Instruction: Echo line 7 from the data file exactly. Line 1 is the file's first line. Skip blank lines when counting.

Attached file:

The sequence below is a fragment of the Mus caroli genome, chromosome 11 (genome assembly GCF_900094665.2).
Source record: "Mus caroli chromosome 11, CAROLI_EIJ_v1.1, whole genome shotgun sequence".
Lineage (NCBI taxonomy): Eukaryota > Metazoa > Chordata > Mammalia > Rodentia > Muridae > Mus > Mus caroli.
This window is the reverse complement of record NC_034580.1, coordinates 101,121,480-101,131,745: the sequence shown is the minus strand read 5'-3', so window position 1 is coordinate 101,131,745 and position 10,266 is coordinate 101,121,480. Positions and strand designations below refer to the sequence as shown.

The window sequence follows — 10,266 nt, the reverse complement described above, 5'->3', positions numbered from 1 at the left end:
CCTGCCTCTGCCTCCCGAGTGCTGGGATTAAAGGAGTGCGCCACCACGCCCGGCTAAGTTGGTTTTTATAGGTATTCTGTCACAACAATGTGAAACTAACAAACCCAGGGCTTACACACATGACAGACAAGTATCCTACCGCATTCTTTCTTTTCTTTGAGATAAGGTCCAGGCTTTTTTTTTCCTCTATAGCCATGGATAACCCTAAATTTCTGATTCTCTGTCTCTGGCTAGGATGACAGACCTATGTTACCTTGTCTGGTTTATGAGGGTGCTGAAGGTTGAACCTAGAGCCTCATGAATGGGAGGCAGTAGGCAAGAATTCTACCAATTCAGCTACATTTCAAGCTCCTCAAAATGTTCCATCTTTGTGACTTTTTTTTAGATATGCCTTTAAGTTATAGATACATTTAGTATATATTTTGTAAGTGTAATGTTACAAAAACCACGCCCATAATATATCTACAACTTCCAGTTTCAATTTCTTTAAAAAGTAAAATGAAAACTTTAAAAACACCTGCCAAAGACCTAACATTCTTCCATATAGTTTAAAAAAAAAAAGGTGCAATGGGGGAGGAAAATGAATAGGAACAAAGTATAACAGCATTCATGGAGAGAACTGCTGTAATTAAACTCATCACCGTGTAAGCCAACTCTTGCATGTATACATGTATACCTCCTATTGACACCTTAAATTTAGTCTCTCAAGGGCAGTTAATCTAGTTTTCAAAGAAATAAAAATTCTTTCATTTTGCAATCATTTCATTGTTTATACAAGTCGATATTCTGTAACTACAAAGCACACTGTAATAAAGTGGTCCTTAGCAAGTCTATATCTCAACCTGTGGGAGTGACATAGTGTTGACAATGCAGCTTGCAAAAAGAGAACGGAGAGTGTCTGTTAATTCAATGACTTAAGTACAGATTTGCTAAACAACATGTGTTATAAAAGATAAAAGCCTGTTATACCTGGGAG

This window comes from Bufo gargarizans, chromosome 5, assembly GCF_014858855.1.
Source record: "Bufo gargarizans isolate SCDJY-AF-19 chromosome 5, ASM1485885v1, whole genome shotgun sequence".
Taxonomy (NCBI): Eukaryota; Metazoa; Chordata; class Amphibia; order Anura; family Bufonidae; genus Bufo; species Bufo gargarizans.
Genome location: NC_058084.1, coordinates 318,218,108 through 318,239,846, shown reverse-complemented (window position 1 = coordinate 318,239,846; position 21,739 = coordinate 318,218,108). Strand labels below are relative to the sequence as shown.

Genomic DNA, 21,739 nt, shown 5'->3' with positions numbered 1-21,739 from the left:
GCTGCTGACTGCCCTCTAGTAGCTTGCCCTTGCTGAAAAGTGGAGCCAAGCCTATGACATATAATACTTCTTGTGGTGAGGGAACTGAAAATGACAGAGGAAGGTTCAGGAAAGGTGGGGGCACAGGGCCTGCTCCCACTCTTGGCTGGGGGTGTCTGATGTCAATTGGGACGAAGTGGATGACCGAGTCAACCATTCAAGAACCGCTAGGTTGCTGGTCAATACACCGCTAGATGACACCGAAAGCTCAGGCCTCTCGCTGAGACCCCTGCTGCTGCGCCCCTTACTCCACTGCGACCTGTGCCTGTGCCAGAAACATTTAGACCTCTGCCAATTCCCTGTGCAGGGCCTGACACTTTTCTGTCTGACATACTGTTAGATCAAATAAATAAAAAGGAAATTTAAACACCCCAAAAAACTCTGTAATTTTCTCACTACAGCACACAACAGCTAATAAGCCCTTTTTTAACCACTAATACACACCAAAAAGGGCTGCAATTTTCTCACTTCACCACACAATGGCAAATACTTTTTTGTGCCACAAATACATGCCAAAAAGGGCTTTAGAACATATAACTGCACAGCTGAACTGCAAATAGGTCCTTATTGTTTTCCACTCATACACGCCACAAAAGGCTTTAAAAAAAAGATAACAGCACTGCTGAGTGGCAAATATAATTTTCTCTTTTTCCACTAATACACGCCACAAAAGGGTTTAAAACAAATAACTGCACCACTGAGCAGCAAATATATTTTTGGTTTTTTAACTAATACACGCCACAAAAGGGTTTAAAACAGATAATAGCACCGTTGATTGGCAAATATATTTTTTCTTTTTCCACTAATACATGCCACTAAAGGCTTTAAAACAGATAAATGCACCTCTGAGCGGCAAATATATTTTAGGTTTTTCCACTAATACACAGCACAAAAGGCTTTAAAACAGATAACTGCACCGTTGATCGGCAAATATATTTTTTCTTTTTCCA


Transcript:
This window comes from Bufo gargarizans, chromosome 5, assembly GCF_014858855.1.